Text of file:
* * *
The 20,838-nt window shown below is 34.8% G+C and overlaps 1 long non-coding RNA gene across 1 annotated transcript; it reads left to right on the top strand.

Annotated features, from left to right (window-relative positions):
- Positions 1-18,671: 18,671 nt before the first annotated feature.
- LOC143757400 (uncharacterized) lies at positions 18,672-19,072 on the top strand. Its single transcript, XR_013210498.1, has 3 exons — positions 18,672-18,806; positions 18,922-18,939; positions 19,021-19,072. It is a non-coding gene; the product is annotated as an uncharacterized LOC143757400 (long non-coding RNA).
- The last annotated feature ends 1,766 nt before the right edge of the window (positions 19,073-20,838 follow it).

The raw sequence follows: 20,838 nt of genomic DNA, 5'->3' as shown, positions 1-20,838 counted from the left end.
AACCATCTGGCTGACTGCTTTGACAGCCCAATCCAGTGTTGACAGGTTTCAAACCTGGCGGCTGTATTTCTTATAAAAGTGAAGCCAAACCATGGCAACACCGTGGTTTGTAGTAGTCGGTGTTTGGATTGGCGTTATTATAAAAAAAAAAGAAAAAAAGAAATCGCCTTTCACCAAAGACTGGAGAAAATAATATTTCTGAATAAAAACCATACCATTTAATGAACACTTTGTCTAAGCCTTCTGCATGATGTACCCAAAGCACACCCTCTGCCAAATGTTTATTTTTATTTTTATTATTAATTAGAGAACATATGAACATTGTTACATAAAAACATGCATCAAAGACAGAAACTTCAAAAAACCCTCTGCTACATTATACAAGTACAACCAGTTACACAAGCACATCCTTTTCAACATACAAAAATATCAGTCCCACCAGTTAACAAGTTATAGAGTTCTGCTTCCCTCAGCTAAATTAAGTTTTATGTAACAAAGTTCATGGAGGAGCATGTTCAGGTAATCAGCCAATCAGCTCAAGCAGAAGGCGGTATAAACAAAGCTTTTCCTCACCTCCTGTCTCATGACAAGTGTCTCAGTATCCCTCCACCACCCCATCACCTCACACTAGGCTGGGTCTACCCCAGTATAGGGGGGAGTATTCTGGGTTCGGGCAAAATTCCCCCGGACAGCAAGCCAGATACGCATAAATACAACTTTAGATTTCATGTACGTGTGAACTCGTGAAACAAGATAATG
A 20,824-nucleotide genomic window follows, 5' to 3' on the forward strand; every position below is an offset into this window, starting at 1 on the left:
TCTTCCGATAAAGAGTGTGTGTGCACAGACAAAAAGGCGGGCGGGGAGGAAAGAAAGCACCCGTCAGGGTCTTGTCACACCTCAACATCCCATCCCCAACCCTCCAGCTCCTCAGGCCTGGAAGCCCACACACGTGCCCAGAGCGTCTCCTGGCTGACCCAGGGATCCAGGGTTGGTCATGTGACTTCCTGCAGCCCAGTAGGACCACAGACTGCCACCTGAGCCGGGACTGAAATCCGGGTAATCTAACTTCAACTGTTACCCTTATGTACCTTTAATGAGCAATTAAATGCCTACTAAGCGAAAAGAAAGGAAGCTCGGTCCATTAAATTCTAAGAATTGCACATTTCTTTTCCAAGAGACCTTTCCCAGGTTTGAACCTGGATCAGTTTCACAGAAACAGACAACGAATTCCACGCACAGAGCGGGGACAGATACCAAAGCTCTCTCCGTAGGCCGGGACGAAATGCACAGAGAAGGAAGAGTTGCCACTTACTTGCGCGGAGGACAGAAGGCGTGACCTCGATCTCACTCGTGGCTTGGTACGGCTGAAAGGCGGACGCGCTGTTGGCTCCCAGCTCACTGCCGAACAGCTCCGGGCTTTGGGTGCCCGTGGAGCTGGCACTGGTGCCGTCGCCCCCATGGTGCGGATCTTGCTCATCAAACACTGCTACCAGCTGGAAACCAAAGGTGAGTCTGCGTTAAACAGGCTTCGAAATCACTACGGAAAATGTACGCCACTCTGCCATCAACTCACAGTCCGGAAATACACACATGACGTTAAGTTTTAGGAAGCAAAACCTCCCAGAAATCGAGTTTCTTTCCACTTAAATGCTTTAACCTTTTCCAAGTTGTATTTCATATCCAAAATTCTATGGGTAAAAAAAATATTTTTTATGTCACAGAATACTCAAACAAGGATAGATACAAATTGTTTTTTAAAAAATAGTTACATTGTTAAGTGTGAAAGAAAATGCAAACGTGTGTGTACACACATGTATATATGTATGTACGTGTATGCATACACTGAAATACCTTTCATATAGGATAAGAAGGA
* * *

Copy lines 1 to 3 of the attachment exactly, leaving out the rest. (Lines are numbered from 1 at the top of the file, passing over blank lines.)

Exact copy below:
The 20,838-nt window shown below is 34.8% G+C and overlaps 1 long non-coding RNA gene across 1 annotated transcript; it reads left to right on the top strand.

Annotated features, from left to right (window-relative positions):
- Positions 1-18,671: 18,671 nt before the first annotated feature.